New powers sought for traffic offences

New powers are being sought by North Somerset Council to improve safety on the roads.

The council is one of the latest local authorities applying to the Government for authorisation to enforce moving traffic offences.

These powers, will enable the council to target hot spot areas where drivers are frequently breaking the law and creating an unsafe environment for the public and placing all road users at risk. 

The first site to be targeted will be the no right hand turn when exiting Searle Crescent near Asda onto Winterstoke Road.

Following a change in legislation on 31 May 2021, councils can now apply to have legal powers to enforce offences including turning left or right where it is prohibited, going the wrong way in a one-way street and stopping on school-keep-clear areas.

Neighbouring authorities such as Bristol City Council adopted the powers in earlier tranches and have seen a positive change in driver safety on their roads. 

Up to now the police have enforced moving traffic offences outside of London, but now local councils are keen to take on the powers so they can actively tackle problem areas.

Cllr Hannah Young, North Somerset Council’s executive member with responsibility for highways said the enforcement action would improve road safety.

“This is not an income stream for the council it is about improving safety in areas where drivers are flouting regulations. All income must be spent on the scheme, maintaining camera equipment or on highway improvements.”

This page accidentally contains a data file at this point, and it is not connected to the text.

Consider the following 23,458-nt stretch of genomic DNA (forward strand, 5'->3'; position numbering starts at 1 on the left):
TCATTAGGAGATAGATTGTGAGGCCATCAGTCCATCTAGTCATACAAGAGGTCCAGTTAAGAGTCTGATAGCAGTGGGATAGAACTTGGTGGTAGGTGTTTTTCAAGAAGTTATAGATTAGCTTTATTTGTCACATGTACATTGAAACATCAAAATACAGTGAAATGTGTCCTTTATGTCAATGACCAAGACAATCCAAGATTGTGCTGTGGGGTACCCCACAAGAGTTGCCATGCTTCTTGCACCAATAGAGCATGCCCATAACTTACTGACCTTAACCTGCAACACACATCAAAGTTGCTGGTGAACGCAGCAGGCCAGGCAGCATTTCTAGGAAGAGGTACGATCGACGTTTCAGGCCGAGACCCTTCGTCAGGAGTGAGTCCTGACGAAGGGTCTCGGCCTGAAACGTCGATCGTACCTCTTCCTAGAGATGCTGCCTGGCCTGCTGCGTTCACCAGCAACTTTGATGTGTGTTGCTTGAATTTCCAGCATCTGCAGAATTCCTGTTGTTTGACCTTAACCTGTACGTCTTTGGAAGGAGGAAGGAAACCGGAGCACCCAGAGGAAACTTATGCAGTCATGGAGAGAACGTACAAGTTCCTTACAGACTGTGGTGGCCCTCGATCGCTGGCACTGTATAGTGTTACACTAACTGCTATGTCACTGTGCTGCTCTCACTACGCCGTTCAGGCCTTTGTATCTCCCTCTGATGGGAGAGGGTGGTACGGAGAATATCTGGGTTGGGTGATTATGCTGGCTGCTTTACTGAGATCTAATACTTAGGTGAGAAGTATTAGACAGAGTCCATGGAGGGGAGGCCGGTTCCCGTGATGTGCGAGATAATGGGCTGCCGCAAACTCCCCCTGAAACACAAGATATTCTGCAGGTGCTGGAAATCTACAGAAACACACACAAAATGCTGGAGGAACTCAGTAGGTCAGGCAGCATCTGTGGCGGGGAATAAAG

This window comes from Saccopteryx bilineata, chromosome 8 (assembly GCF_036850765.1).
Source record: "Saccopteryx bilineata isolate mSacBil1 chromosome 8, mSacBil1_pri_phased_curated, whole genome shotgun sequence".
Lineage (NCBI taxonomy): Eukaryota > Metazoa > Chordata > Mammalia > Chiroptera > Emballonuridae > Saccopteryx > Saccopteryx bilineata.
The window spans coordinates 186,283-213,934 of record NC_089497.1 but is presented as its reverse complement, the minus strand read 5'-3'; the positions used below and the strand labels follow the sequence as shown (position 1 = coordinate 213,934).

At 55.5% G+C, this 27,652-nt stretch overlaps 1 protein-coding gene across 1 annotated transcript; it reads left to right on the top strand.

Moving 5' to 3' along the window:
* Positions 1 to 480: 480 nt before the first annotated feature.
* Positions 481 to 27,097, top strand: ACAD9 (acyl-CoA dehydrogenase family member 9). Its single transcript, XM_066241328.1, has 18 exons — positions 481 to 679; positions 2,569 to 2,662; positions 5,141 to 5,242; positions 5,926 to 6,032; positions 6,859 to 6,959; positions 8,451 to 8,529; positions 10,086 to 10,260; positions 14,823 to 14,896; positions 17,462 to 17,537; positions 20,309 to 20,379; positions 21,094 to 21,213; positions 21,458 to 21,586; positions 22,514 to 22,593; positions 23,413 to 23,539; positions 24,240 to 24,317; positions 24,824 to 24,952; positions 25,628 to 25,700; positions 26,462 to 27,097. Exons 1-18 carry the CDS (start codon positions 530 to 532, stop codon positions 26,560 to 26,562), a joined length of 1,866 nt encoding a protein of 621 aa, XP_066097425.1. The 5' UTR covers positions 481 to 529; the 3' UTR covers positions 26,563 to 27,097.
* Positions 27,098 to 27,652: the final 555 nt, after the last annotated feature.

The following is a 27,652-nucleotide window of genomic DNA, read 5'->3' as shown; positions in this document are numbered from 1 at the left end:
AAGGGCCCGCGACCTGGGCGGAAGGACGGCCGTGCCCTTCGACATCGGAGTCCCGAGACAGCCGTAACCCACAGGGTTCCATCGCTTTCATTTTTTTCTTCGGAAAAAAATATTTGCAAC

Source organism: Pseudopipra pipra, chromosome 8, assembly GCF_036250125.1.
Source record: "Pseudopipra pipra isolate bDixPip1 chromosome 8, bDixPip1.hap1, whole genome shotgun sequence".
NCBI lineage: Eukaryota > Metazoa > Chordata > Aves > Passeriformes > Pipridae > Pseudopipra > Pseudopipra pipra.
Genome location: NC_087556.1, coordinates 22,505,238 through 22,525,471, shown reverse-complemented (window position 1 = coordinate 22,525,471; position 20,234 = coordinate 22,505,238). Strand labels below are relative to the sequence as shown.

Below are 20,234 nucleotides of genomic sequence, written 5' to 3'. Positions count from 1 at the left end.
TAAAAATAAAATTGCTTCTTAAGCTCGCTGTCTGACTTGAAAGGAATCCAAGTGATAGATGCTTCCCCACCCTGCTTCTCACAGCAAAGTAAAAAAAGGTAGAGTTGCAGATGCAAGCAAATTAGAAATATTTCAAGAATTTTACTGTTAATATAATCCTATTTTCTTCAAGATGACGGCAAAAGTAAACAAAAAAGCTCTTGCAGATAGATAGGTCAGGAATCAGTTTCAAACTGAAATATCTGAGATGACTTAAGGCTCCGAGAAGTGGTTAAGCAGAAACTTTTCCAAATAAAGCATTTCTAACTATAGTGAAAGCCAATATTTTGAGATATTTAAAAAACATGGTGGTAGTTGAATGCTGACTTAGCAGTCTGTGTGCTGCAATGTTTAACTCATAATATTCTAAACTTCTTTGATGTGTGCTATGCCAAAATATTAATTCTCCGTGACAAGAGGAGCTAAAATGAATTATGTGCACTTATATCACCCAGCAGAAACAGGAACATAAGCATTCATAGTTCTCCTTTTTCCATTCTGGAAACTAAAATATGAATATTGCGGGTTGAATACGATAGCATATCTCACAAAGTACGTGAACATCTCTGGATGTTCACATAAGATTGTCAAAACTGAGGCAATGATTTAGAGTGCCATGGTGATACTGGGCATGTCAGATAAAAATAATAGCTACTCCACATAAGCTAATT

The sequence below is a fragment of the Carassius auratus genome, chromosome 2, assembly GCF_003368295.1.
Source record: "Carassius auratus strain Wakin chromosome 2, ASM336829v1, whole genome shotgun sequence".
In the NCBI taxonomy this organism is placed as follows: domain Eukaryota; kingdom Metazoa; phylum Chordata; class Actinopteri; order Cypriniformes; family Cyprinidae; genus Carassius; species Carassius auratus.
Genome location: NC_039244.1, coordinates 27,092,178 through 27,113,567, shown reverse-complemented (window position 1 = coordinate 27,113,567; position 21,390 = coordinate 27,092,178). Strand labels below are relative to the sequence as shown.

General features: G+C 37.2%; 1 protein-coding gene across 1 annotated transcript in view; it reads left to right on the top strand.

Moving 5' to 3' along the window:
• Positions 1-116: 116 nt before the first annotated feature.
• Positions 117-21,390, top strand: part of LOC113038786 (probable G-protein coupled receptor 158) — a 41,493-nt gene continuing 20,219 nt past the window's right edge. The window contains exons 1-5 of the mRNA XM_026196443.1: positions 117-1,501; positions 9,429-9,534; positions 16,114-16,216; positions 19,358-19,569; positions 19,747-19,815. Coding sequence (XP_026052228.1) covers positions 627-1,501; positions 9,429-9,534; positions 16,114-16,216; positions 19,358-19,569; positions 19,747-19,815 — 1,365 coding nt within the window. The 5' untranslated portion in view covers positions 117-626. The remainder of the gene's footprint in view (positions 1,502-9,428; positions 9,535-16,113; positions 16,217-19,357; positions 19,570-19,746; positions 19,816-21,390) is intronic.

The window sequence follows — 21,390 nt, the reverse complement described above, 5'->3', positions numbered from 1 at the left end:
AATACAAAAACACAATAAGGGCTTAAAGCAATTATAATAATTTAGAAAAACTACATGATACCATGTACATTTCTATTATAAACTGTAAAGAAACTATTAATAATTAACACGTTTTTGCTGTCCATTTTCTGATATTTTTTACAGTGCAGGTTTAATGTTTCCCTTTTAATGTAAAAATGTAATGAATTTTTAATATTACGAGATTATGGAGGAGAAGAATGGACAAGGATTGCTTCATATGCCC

“Enforcement of moving traffic restrictions will be undertaken using Automatic Number Plate Recognition (ANPR) camera technology. Images of vehicles breaking the traffic regulation orders will be sent for officer review with either a warning letter being issued if it is a first offence and within the first six months of that site being enforced, or a fixed penalty notice being issued.  

“Once a site has become compliant, the camera will be relocated to another site.”

Each site considered for enforcement will first be evidenced by survey cameras and data provided by the Police and the Department for Transport. Any sites seen as having significant issues will be put forward.

This will be followed by a period of engagement with road users to gather further information about usage of the sites.

The council has launched engagement on the pilot site near Asda this month. More information on how to get involved in the consultation can be found at

The data from this site will accompany the application to the Department for Transport.

It is anticipated that if successful, the council will officially have the new powers early next year. 


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